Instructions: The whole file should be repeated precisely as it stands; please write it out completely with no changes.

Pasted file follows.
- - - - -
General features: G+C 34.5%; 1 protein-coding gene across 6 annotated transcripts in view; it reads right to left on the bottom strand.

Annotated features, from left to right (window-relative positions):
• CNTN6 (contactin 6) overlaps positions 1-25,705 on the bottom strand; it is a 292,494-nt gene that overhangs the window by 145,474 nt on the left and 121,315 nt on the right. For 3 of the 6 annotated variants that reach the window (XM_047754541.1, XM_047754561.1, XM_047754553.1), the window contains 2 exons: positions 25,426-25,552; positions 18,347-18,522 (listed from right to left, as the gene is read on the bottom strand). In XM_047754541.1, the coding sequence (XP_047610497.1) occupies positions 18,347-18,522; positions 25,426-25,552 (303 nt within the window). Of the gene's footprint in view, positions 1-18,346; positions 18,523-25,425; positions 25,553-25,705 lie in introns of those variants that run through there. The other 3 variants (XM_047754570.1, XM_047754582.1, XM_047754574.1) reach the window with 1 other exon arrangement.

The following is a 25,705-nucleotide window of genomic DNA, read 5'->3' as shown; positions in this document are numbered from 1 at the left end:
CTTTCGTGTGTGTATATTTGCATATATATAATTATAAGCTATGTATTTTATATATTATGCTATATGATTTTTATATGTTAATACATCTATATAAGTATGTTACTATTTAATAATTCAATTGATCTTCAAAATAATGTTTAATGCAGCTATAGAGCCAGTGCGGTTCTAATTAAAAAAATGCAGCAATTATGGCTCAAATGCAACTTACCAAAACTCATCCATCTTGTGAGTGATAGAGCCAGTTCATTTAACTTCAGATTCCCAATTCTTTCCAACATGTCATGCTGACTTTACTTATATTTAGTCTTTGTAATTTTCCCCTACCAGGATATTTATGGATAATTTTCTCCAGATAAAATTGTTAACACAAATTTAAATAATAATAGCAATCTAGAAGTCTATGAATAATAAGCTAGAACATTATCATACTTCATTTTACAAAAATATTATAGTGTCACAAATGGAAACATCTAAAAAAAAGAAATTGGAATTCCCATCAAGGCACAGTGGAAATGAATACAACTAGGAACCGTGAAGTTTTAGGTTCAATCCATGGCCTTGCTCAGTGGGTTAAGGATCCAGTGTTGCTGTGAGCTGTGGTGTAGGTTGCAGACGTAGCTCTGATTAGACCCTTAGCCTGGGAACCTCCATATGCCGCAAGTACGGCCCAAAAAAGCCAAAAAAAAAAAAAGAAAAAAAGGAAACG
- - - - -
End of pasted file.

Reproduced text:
General features: G+C 34.5%; 1 protein-coding gene across 6 annotated transcripts in view; it reads right to left on the bottom strand.

Annotated features, from left to right (window-relative positions):
• CNTN6 (contactin 6) overlaps positions 1-25,705 on the bottom strand; it is a 292,494-nt gene that overhangs the window by 145,474 nt on the left and 121,315 nt on the right. For 3 of the 6 annotated variants that reach the window (XM_047754541.1, XM_047754561.1, XM_047754553.1), the window contains 2 exons: positions 25,426-25,552; positions 18,347-18,522 (listed from right to left, as the gene is read on the bottom strand). In XM_047754541.1, the coding sequence (XP_047610497.1) occupies positions 18,347-18,522; positions 25,426-25,552 (303 nt within the window). Of the gene's footprint in view, positions 1-18,346; positions 18,523-25,425; positions 25,553-25,705 lie in introns of those variants that run through there. The other 3 variants (XM_047754570.1, XM_047754582.1, XM_047754574.1) reach the window with 1 other exon arrangement.

The following is a 25,705-nucleotide window of genomic DNA, read 5'->3' as shown; positions in this document are numbered from 1 at the left end:
CTTTCGTGTGTGTATATTTGCATATATATAATTATAAGCTATGTATTTTATATATTATGCTATATGATTTTTATATGTTAATACATCTATATAAGTATGTTACTATTTAATAATTCAATTGATCTTCAAAATAATGTTTAATGCAGCTATAGAGCCAGTGCGGTTCTAATTAAAAAAATGCAGCAATTATGGCTCAAATGCAACTTACCAAAACTCATCCATCTTGTGAGTGATAGAGCCAGTTCATTTAACTTCAGATTCCCAATTCTTTCCAACATGTCATGCTGACTTTACTTATATTTAGTCTTTGTAATTTTCCCCTACCAGGATATTTATGGATAATTTTCTCCAGATAAAATTGTTAACACAAATTTAAATAATAATAGCAATCTAGAAGTCTATGAATAATAAGCTAGAACATTATCATACTTCATTTTACAAAAATATTATAGTGTCACAAATGGAAACATCTAAAAAAAAGAAATTGGAATTCCCATCAAGGCACAGTGGAAATGAATACAACTAGGAACCGTGAAGTTTTAGGTTCAATCCATGGCCTTGCTCAGTGGGTTAAGGATCCAGTGTTGCTGTGAGCTGTGGTGTAGGTTGCAGACGTAGCTCTGATTAGACCCTTAGCCTGGGAACCTCCATATGCCGCAAGTACGGCCCAAAAAAGCCAAAAAAAAAAAAAGAAAAAAAGGAAACG